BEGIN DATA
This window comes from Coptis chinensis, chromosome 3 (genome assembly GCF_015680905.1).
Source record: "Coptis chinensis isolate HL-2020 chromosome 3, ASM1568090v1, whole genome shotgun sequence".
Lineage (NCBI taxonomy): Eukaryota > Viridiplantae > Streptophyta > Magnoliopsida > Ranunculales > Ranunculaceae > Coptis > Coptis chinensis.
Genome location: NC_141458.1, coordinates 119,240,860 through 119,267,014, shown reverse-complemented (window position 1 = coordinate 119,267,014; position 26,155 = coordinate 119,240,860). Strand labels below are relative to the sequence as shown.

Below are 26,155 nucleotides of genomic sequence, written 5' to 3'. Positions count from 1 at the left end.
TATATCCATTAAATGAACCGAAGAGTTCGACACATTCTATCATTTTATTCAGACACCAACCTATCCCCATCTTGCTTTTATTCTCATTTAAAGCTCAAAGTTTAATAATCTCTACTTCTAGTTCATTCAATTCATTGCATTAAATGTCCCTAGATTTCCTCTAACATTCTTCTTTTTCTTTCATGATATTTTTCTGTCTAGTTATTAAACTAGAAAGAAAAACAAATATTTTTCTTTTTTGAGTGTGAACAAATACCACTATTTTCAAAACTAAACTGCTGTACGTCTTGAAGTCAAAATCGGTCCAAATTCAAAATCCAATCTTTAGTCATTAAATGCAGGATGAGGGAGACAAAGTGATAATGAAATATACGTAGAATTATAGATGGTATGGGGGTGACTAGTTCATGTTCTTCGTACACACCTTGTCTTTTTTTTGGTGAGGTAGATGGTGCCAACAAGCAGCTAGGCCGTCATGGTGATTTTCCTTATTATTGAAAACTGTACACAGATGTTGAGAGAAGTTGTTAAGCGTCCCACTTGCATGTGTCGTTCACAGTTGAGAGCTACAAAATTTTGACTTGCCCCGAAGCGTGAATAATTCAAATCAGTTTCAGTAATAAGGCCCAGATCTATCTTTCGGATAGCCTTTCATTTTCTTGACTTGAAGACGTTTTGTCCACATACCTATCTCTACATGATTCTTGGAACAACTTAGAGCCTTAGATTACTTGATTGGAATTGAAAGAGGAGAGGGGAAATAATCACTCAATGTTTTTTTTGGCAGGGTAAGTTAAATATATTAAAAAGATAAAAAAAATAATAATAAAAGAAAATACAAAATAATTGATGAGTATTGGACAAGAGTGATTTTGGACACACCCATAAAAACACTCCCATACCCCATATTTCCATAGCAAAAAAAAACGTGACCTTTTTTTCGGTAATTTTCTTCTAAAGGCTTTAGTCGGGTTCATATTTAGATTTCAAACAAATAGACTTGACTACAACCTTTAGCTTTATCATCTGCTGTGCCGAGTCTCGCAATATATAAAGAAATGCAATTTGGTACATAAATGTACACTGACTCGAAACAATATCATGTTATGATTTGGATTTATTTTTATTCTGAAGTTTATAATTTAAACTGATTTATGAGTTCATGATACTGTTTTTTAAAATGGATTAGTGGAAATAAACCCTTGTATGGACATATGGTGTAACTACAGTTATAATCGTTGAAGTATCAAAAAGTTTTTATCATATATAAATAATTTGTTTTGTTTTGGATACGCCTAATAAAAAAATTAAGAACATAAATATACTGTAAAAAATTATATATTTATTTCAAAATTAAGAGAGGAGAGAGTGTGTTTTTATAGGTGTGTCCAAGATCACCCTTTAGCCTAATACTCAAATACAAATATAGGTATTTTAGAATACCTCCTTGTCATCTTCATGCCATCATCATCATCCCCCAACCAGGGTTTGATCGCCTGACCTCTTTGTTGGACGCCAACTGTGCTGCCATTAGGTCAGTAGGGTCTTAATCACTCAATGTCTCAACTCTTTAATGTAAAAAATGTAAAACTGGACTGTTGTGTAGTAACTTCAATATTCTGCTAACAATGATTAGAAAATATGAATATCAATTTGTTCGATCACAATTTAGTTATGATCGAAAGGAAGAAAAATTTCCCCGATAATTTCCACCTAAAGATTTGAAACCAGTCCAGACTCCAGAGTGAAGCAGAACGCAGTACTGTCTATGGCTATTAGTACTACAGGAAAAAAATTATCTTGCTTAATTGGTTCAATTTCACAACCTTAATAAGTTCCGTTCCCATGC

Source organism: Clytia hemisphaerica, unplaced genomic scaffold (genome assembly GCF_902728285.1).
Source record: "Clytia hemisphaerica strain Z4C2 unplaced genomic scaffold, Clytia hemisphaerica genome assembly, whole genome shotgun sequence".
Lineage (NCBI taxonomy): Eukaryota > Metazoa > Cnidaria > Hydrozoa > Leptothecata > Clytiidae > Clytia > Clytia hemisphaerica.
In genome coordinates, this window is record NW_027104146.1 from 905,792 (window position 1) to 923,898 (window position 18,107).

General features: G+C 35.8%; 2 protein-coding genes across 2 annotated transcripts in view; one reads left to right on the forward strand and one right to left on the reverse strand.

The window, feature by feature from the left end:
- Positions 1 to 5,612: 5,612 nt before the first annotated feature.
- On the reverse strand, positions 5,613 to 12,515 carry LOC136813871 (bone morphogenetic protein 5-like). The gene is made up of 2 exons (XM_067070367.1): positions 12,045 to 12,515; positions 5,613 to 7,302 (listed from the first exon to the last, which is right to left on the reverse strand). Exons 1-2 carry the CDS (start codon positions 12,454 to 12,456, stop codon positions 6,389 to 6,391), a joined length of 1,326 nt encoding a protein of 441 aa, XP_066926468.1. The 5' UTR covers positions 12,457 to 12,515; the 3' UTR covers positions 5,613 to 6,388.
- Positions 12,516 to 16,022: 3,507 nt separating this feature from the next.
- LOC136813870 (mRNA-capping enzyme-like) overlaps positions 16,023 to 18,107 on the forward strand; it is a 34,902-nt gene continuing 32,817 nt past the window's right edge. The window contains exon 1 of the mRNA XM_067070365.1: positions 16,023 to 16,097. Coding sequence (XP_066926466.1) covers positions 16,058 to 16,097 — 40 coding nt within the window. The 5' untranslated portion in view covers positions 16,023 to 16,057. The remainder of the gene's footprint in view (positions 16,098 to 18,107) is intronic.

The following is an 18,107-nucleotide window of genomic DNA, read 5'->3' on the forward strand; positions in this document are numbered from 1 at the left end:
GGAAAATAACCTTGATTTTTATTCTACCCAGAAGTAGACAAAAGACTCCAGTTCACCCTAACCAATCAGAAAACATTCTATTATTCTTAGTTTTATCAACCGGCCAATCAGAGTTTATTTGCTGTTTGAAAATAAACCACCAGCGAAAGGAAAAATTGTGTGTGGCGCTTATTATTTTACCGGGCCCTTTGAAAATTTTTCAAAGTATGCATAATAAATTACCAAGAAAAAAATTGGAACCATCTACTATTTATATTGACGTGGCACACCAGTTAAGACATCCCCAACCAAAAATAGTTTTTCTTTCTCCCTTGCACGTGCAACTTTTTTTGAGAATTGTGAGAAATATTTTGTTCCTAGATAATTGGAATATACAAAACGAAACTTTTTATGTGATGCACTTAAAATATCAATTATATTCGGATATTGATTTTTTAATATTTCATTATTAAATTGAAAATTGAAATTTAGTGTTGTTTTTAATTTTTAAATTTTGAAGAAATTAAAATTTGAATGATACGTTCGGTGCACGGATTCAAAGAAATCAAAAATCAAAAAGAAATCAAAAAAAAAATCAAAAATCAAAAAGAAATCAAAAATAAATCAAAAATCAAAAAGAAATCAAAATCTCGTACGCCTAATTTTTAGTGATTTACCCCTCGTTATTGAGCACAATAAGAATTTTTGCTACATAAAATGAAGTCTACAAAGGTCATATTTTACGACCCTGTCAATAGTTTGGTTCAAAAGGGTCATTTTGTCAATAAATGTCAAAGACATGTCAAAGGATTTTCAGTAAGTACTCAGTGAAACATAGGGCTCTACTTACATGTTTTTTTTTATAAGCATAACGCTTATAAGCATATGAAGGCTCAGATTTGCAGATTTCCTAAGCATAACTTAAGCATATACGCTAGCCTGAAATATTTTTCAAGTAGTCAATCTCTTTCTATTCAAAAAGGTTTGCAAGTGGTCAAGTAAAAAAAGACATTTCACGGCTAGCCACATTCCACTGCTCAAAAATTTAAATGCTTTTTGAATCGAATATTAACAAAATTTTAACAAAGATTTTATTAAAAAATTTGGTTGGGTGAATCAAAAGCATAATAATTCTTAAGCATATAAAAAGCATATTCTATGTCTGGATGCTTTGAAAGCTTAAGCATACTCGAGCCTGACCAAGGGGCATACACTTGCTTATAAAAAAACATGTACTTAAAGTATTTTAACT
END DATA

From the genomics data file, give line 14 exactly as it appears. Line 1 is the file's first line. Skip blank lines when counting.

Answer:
- On the reverse strand, positions 5,613 to 12,515 carry LOC136813871 (bone morphogenetic protein 5-like). The gene is made up of 2 exons (XM_067070367.1): positions 12,045 to 12,515; positions 5,613 to 7,302 (listed from the first exon to the last, which is right to left on the reverse strand). Exons 1-2 carry the CDS (start codon positions 12,454 to 12,456, stop codon positions 6,389 to 6,391), a joined length of 1,326 nt encoding a protein of 441 aa, XP_066926468.1. The 5' UTR covers positions 12,457 to 12,515; the 3' UTR covers positions 5,613 to 6,388.